The Morgan West Wheatland Cemetery was cold on Saturday. It was in the 30’s, with a few flakes of snow in the air – the first of the season. The welcome, however, was warm. The descendants of the Old Settlers had a table set up with hot coffee, cider and donuts in the middle of this wind-swept field—the site where their ancestors are buried.
The Old Settlers of Isabella County have a fascinating history. Some of us heard about this history during a talk on Friday night by Prof. Jay Martin of Central Michigan University. As a historian, he has delved into the history of this local community, and has befriended them in the course of doing his research. After the Civil War, many African Americans settled in Western Isabella county by Remus. Many had small farms and were among the first non-native people to live there.
A clear point that came through from Prof. Martin is that the community known as the Old Settlers was multi-racial. This was a surprise to me and perhaps my biggest take-away from the lecture. I had gone in thinking that this was a story of African American history. My lesson, once again, is that race is complicated. I’ve been taught that there are clear categories and distinctions—literally black and white—but the truth has always been more complicated. We are multi-racial, multi-ethnic people—and this community of Old Settlers especially so. African American, Native American, and white people mixed in this community, and in their families.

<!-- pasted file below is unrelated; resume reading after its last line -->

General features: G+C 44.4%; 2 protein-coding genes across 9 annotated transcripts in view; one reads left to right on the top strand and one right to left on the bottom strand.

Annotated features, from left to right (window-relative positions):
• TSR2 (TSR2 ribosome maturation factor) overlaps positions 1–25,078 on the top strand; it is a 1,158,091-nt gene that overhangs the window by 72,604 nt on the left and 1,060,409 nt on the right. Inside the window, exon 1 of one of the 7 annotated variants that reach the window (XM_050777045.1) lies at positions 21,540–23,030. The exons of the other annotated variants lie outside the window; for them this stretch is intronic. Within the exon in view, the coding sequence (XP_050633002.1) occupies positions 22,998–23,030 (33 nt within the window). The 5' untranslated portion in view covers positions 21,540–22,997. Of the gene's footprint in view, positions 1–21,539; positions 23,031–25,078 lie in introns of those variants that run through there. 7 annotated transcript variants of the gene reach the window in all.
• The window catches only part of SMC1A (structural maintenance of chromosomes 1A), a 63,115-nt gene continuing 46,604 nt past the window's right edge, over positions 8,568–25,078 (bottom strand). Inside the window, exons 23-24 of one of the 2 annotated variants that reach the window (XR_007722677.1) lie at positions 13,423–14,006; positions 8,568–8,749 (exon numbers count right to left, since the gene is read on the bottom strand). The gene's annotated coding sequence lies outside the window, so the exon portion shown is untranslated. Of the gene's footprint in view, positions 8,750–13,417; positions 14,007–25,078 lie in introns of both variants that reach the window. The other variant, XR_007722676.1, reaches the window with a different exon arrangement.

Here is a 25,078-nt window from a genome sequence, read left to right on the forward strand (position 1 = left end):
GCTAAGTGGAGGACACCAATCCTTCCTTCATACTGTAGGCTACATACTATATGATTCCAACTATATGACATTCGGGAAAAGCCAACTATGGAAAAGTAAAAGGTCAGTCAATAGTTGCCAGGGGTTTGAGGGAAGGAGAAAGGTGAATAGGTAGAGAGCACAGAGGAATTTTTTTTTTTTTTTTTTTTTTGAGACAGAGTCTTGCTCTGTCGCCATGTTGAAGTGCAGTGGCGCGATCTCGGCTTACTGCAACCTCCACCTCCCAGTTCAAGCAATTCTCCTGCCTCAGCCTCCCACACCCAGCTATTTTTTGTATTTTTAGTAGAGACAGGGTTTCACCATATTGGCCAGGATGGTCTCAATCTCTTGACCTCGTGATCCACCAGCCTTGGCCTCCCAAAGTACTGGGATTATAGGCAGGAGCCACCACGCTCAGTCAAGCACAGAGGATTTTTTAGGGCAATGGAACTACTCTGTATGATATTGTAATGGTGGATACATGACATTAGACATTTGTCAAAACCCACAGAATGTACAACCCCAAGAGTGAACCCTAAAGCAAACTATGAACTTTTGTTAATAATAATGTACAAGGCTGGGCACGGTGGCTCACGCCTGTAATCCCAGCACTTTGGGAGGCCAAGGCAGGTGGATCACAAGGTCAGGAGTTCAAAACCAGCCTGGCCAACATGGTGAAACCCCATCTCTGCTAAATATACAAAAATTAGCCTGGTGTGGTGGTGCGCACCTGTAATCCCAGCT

Prof. Martin also emphasized some of the famous members of the old settlers community, including the first black graduate of Central Michigan University, Emma Norman Todd. This ancestor and many others were featured in our walking tour.
The gathering at the cemetery on Saturday included Jay Martin, five members of the UU Fellowship of Central Michigan, one other guest, and our hosts who provided the refreshments and guided our tour of the cemetery: Tera Green, Diana Todd-Green, Tomarrah Green, and Carol Norman along with other members of their families. As they introduced themselves, it emerged that there were four generations of a single family present. As we toured the cemetery for an hour, it became clear that it was a family affair in another way: our hosts showed us the graves of their own grandparents; one of our hosts showed us her own gravestone, already engraved with her name and the date of her birth, where she will be buried when her time comes.
It was an honor to be welcomed by the descendants of the Old Settlers last Saturday, to learn of their history Friday night, and to walk on the land where their ancestors are buried.
May God bless the community of Old Settlers, the extended family that gathers in their yearly reunions, and multi-racial inclusive spirit that they embody.
May all of us honor our ancestors and strengthen our communities by connection to one another as we are living, and to those who have passed on before us.
Rev. Andrew Frantz
Rev. Andrew Frantz
Drew's office hours are suspended until further notice. However, he is reachable at any time via email, phone, or text.
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